Tryavna, located bang in the middle of Bulgaria, is a historic little town perfect for a long weekend getaway in every season. Boasting Bulgaria’s best-preserved (and most instagrammable) town square from the Revival period, a strong woodworking and icon-painting tradition and delightful natural surroundings, Tryavna is classic Bulgaria in a nutshell.
The town lies in the valley of the Tryavna River, surrounded by forested ridges of the middle Balkan Mountains just northeast of the heroic Shipka Pass. As a true Bulgarian heartland, Tryavna and the surrounding regions of Gabrovo and Dryanovo are a fitting introduction to the quintessential culture and nature of Bulgaria.
Be it exploring the Balkan outdoors or treating yourself to a tranquil spa holiday, kashkaval tourist presents 6 things to do around Tryavna, an enchanting corner of quintessential Bulgaria.
1. Discover the picturesque Bulgarian Revival town centre
It might be pint-sized, but Tryavna’s town centre is full of architectural grace from the Bulgarian Revival age (18th-19th century). As you step inside the old town via the Hunchbacked Bridge from 1845, you’ll be facing the gorgeous timber-framed clock tower from 1814. On the Captain Dyado Nikola Square, set the massive gate ajar to take a peek inside the quiet, monastery-like yard of the Old Tryavna School: this was one of Bulgaria’s earliest secular schools, dating to 1839. And don’t miss the stone Church of the Holy Archangel Michael at the edge of the square, built in its current from in 1819 in the unmistakable local architectural style.
Afterwards, savour the spirit of the Bulgarian Revival as you follow the rows of traditional white-painted slate-roof houses, stores and workshops on the Street of Handicrafts. You’ll end up right in front of the Museum of Woodcarving and Icon-painting, where you can sign up for a short woodcarving workshop.
And if you’d like to take the gorgeousness of Tryavna home or gift it to a loved one, then the Symbols of Tryavna jigsaw puzzle by my friends from Roden Puzzle is a great idea!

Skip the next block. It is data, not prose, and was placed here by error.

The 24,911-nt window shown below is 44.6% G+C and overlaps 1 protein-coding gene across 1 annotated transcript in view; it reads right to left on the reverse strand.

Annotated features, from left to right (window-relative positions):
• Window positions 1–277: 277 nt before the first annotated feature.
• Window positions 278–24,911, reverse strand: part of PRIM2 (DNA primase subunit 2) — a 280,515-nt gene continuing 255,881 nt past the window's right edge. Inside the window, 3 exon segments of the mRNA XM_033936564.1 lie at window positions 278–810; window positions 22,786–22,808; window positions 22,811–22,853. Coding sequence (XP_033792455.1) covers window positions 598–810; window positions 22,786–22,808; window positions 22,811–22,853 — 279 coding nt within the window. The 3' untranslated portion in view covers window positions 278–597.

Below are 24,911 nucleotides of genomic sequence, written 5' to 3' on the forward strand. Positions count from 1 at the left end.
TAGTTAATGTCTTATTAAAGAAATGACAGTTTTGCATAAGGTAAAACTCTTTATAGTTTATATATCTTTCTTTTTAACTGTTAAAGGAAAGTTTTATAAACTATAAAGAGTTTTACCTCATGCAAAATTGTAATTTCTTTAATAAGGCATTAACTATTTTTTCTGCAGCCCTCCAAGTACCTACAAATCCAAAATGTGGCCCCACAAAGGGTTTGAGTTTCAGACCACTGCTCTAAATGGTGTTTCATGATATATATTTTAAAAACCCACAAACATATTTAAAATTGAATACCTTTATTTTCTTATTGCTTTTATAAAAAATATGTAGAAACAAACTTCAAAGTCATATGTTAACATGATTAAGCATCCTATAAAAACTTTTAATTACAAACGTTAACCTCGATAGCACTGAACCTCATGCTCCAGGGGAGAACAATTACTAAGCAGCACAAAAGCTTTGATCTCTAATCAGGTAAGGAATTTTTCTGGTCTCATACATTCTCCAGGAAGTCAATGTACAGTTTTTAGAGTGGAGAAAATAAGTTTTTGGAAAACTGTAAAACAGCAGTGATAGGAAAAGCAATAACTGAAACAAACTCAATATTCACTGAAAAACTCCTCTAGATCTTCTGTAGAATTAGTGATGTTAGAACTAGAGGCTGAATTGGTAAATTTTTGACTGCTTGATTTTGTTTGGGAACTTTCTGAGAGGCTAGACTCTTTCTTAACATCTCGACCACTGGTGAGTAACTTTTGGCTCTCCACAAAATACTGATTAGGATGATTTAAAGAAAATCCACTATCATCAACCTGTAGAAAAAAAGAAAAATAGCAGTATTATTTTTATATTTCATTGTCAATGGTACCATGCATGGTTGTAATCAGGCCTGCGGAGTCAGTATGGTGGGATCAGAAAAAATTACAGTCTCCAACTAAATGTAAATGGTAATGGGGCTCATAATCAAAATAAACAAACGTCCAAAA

2. Eat and stay in peaceful comfort at Hotel Kalina Palace
Thanks to the four-star Hotel Kalina Palace, Tryavna can now call itself a spa destination in its own right. The spacious rooms in this contemporary hotel offers scenic views above the entire town (including the historic square) as well as numerous amenities for a relaxing, comfortable and carefree stay.
Begin your day at Hotel Kalina Palace with a rich breakfast buffet including locally-grown Bulgarian veggies, meats and cheeses. Then, spend the a.m. lounging by the indoor swimming pool, perhaps testing the waters once or twice. In the afternoon, visit the spa centre for a soothing massage or a breath of salty air in the trendy halotherapy room. And for dinner, choose from the hotel’s three restaurants – the heavenly Bulgarian grill and appetizing salads served in the outdoor Barbecue Garden come highly recommended!
3. Hike the lush Balkan trails of Balgarka Nature Park
Balgarka Nature Park is a verdant highland of endless forest expanses on the northern slopes of the Balkan Mountains. In stark contrast to the exposed and epic cliffs of the neighbouring Central Balkan National Park, Balgarka is gentler, thickly wooded and kinder to beginner hikers. Whether you’re looking for a pleasant forest walk looking for blooming red peonies or a more ambitious adventure, Gabrovo Plus is your best partner for hiking, mountain biking, skiing and climbing in the Gabrovo and Tryavna area. Their guides are extremely knowledgeable about the region, as well as kind and attentive to boot.